Strange timing of NKorean leader Kim Jong Il’s visit to China spurs succession speculationBy David Wivell, AP
Friday, August 27, 2010
NKorean leader’s trip spurs succession speculation
CHANGCHUN, China — North Korean dictator Kim Jong Il toured a Chinese agricultural expo Saturday during a surprise trip that reportedly included a meeting with China’s top leader to appeal for diplomatic and financial support for a succession plan involving his youngest son.
Kim was reportedly accompanied by his son, Kim Jong Un, believed to be in his 20s. Many North Korea watchers predict the son will be appointed to a key party position at a ruling Workers’ Party meeting early next month — the first such gathering in decades.
To pull off the event with sufficient fanfare, North Korea will need Chinese aid, particularly following the devastating floods that battered the country’s northwest this month, analysts said.
“The convention needs to be festive with the party giving out food or normalizing day-to-day life for its people, but with the recent flood damages they are not able to,” said Cheong Seong-chang, a senior fellow at the Sejong Institute think tank outside Seoul.
“The most important thing on Kim’s agenda is scoring Chinese aid, which will ensure that the meeting will be well received by the people.”
On Saturday, a convoy of cars left the hotel where Kim was supposed to have spent the night in Changchun in northeast China. It was seen going into an agricultural exposition in the city. Security was heavy in the area.
South Korean media had said Kim would also visit the First Auto Works plant in Changchun — the FAW Group Corp. is the first auto plant set up in Communist China — but reporters there said his motorcade instead returned to his hotel, where he remained in the early evening.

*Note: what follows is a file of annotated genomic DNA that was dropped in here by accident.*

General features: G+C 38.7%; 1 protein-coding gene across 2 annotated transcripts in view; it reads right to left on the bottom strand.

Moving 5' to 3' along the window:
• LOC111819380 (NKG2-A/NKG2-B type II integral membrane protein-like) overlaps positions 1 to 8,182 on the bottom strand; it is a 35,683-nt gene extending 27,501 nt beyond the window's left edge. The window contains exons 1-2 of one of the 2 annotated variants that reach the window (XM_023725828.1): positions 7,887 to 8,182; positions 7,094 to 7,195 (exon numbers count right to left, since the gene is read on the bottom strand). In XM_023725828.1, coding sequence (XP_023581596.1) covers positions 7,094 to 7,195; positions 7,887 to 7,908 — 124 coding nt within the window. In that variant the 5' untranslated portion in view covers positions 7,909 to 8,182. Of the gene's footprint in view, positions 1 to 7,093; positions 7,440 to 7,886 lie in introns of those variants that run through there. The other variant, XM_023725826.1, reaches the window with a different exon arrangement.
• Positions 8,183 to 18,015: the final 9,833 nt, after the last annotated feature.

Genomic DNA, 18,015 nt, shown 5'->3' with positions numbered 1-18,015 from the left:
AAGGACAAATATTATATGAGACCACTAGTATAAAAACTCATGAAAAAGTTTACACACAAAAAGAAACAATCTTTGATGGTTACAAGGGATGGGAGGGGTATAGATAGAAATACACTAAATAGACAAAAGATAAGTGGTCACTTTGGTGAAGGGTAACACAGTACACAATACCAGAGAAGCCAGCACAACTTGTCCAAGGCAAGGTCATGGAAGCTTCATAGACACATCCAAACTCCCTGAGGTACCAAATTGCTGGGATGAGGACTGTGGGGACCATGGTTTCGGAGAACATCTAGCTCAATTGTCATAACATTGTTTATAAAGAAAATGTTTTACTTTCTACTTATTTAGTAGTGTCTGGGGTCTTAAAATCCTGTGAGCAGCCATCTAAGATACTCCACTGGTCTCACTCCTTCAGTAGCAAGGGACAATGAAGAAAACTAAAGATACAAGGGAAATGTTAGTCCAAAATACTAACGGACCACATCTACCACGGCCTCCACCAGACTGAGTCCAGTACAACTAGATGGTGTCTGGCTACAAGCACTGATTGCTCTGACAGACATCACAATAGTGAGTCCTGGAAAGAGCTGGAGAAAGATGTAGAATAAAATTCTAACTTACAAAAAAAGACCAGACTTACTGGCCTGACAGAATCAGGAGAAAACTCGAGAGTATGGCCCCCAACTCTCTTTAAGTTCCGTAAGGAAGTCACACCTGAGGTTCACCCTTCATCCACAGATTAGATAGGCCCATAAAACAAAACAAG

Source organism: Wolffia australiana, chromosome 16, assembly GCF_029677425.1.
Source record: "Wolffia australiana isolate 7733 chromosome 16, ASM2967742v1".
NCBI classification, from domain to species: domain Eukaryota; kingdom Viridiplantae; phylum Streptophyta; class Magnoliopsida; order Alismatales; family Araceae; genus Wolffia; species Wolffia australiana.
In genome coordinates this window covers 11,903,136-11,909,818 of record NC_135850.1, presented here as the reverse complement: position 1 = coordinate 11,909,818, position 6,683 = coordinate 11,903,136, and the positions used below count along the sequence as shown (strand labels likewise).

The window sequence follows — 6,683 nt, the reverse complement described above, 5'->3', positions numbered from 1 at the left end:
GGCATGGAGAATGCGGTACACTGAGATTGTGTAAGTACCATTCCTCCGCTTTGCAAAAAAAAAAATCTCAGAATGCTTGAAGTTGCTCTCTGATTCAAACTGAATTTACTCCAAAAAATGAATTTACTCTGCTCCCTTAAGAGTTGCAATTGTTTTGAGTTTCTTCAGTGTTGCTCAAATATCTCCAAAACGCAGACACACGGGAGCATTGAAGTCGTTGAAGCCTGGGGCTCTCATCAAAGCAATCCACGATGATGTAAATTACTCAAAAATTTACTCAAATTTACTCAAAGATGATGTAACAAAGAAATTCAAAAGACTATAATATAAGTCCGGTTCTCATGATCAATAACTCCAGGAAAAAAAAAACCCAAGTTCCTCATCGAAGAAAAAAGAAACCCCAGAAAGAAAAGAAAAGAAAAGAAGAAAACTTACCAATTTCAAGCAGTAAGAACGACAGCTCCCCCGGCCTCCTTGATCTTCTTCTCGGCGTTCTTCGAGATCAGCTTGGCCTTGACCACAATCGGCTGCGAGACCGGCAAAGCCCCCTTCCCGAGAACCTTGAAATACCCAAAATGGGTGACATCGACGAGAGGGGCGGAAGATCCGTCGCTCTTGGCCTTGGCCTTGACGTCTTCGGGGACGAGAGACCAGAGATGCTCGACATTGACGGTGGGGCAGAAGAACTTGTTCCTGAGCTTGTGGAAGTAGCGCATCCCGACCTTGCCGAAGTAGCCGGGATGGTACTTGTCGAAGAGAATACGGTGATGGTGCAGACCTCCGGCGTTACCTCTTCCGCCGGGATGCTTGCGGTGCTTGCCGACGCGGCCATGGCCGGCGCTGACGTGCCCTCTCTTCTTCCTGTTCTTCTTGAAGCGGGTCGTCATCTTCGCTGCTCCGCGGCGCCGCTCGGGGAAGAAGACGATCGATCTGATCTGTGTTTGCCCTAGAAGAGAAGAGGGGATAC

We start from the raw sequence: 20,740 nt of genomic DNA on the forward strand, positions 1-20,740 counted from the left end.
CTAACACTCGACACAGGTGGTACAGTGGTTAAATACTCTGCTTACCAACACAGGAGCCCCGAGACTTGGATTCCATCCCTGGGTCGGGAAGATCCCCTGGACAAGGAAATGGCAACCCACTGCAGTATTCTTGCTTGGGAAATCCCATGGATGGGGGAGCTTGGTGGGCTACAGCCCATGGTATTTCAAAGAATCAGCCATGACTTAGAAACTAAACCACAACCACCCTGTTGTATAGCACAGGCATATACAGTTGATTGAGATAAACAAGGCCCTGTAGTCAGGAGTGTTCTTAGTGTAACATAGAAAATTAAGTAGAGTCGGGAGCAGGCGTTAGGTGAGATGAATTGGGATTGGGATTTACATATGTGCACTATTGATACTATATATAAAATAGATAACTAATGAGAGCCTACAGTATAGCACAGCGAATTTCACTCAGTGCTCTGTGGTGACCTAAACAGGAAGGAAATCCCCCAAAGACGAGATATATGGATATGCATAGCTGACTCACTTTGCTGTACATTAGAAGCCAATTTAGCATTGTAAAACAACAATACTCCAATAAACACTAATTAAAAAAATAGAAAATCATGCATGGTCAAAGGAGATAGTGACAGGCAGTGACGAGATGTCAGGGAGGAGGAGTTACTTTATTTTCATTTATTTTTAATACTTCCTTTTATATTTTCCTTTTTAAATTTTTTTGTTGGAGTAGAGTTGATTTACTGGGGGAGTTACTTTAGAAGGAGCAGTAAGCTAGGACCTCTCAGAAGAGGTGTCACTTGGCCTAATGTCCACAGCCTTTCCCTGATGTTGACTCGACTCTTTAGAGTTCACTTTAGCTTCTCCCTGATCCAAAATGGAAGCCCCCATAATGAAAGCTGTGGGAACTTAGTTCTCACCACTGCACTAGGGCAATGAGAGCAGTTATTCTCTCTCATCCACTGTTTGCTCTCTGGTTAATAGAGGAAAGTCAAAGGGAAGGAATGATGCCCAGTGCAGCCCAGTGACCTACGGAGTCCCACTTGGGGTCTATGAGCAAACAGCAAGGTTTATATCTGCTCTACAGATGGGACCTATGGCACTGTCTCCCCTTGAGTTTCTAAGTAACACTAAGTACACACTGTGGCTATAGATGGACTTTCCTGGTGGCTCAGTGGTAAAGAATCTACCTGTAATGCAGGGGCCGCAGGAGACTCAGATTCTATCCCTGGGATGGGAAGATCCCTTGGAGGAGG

South Korean media have said that Kim would return to North Korea on Saturday night, but his schedule was not known. The North announces his trips only after they end.
Asked whether Kim was visiting China, a duty officer with the press office of the Chinese Foreign Ministry said late Friday that “China and North Korea consistently maintain high-level contacts. We will release the relevant information in good time.”
South Korea’s Chosun Ilbo newspaper said Saturday that Kim and Chinese President Hu Jintao are believed to have met in Changchun on Friday. It cited a high-level South Korean official it didn’t identify.
The Dong-a Ilbo newspaper carried a similar report, saying the two are believed to have discussed the North’s succession, the resumption of six-nation talks on North Korea’s nuclear program and ways to strengthen bilateral economic cooperation.
China, as North Korea’s biggest diplomatic ally and a major source of food aid and oil, would expect to be kept in the loop about major political transitions in the North, but the Beijing leadership is not likely to be enthusiastic about the prospect of another dynastic succession next door, said Zhu Feng, director of Peking University’s Center for International and Strategic Studies.
Associated Press writers Jean H. Lee and Hyung-jin Kim in Seoul, South Korea, and Scott McDonald in Beijing contributed to this report.
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